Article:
Maker vs Taker Fees | What are Maker and Taker Fees?

Maker vs Taker Fees | What are Maker and Taker Fees?

Robert McDougall 

January 8, 2024


Key Takeaways

  • Maker fees are charged to traders who place limit orders that are not immediately fulfilled, increasing the exchange's liquidity.
  • Taker fees are charged to traders whose orders are completed immediately, removing liquidity from the market.
  • Maker fees are usually lower than taker fees and can sometimes result in rebates for the trader.
  • The fees set by crypto exchanges and the trader's trading volume are key factors that determine the maker and taker fees. Different exchanges have varying fee structures.

If you look up trading fees for crypto exchanges, on many of them you’ll find two numbers: a “Maker” fee and a “Taker” fee. Why is that?

To summarize, maker fees are charged to those who place limit orders that are not fulfilled immediately. These orders are added to the order book, thus increasing the exchange’s overall liquidity. 

Taker fees, on the other hand, are for orders that are completed as soon as they’re placed. Due to their immediate completion, taker orders remove liquidity from the market.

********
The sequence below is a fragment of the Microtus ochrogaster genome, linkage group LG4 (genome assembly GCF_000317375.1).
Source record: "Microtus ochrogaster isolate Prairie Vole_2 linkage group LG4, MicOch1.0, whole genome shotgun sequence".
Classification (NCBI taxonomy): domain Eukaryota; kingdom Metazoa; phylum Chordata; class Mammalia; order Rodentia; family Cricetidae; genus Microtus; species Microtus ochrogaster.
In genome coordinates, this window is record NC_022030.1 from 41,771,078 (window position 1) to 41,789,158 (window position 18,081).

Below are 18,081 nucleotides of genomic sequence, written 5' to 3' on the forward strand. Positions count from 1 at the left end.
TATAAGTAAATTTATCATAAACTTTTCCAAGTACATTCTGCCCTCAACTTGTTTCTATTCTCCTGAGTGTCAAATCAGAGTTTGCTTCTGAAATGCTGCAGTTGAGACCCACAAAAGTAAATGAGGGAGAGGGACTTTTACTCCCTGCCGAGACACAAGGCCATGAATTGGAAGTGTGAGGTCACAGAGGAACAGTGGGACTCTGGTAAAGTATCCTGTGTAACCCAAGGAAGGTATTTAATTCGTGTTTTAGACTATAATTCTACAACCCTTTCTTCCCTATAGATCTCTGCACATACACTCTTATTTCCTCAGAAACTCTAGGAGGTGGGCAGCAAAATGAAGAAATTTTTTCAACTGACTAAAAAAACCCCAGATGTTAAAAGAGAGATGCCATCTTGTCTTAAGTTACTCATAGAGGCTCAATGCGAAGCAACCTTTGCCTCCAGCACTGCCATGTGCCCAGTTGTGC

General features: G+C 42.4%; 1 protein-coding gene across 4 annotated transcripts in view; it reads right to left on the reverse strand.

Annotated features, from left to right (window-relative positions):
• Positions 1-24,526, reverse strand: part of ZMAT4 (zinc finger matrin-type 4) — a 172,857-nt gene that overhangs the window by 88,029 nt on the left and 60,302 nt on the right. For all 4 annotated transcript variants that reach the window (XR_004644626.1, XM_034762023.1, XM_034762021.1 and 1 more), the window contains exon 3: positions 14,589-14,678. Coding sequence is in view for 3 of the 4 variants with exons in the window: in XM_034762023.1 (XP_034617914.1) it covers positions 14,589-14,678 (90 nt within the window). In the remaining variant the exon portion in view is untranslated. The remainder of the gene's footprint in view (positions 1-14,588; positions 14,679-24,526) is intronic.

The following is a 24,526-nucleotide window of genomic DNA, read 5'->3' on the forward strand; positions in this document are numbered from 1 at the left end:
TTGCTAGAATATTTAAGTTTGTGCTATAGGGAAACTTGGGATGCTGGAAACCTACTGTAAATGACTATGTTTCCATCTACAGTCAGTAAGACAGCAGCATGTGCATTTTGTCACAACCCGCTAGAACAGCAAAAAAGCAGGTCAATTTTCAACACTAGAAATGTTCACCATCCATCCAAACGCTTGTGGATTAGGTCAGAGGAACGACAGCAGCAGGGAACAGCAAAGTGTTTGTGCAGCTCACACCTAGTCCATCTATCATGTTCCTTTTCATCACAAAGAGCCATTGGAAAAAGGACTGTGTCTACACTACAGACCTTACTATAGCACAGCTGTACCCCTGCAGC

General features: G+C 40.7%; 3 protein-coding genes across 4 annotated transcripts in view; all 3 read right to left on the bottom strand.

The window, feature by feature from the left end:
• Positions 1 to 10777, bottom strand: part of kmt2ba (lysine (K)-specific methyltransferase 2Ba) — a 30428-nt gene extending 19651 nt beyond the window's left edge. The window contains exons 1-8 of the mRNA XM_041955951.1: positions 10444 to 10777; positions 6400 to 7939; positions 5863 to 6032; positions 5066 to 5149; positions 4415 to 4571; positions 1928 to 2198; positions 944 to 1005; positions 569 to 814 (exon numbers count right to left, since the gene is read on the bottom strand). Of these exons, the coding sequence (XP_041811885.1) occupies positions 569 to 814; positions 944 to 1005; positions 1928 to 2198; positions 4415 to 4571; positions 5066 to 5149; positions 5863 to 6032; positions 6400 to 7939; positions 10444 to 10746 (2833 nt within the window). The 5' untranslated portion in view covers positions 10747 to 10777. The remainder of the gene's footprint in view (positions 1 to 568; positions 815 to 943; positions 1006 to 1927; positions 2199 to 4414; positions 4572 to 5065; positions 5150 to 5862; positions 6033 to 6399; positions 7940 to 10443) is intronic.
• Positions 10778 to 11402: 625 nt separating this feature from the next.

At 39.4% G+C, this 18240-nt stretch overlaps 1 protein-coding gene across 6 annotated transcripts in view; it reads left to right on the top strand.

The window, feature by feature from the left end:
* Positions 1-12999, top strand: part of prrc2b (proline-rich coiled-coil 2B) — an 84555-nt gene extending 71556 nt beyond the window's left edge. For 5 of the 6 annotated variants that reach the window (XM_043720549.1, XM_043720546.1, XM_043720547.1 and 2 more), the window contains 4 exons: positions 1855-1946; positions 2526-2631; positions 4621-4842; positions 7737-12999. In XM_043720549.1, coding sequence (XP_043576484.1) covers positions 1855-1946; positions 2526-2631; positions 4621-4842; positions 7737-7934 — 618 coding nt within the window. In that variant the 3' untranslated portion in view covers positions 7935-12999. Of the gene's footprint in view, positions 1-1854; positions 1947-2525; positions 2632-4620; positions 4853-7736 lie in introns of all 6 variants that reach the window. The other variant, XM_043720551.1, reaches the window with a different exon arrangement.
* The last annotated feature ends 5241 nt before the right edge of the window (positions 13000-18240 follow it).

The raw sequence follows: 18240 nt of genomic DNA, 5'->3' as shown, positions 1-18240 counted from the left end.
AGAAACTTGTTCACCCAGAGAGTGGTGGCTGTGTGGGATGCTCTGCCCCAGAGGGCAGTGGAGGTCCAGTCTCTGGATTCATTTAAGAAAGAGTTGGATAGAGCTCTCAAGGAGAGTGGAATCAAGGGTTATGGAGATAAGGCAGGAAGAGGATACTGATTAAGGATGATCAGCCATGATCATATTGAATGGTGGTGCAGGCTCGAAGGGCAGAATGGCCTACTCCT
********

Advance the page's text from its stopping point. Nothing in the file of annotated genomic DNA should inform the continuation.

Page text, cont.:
Having an understanding of how maker and taker fees work is crucial for becoming a successful trader. This is because the difference between these fees can have an effect on the profitability of your trading sessions. 

With that in mind, let’s take a closer look at what these fees are and how they affect your trading success. 

Definition of Maker and Taker Fees

Maker Fees

As we mentioned earlier, maker fees apply to orders that are not executed as soon as they’re placed. For this to happen, a trader will have to place a sell order with a price that is higher than the highest buy order. 

For example, let’s say the highest amount buyers are willing to pay for ETH is 1,100 USD. If a seller places a sell order for their ETH assets at 1,200 USD per coin, that order will not be completed immediately and will get added to the order book. 

Now, the ETH coins added by this 1,200 USD pending sell order add to the exchange’s liquidity and market depth. It shows that there is more interest in trading ETH on this particular platform, which is why many exchanges incentivize maker orders with lower fees and sometimes even rebates. 

Taker Fees

Taker fees, on the other hand, are charged on orders that are completed immediately. This happens when a trader places a “market order” that is matched with a pending order in the order book and executed on the spot. 

For example, let’s say the order book has a pending sell order for 1 ETH at 1,200 USD. Now if a trader places a buy order at 1,200 USD, they’ll get that 1 ETH straight away. This will also remove that 1 ETH from circulation in the exchange — reducing its liquidity and market depth. 

Taker fees are usually higher than maker fees because exchanges want as much liquidity as they can. You can also think of them as extra charges for the convenience of fast trade executions.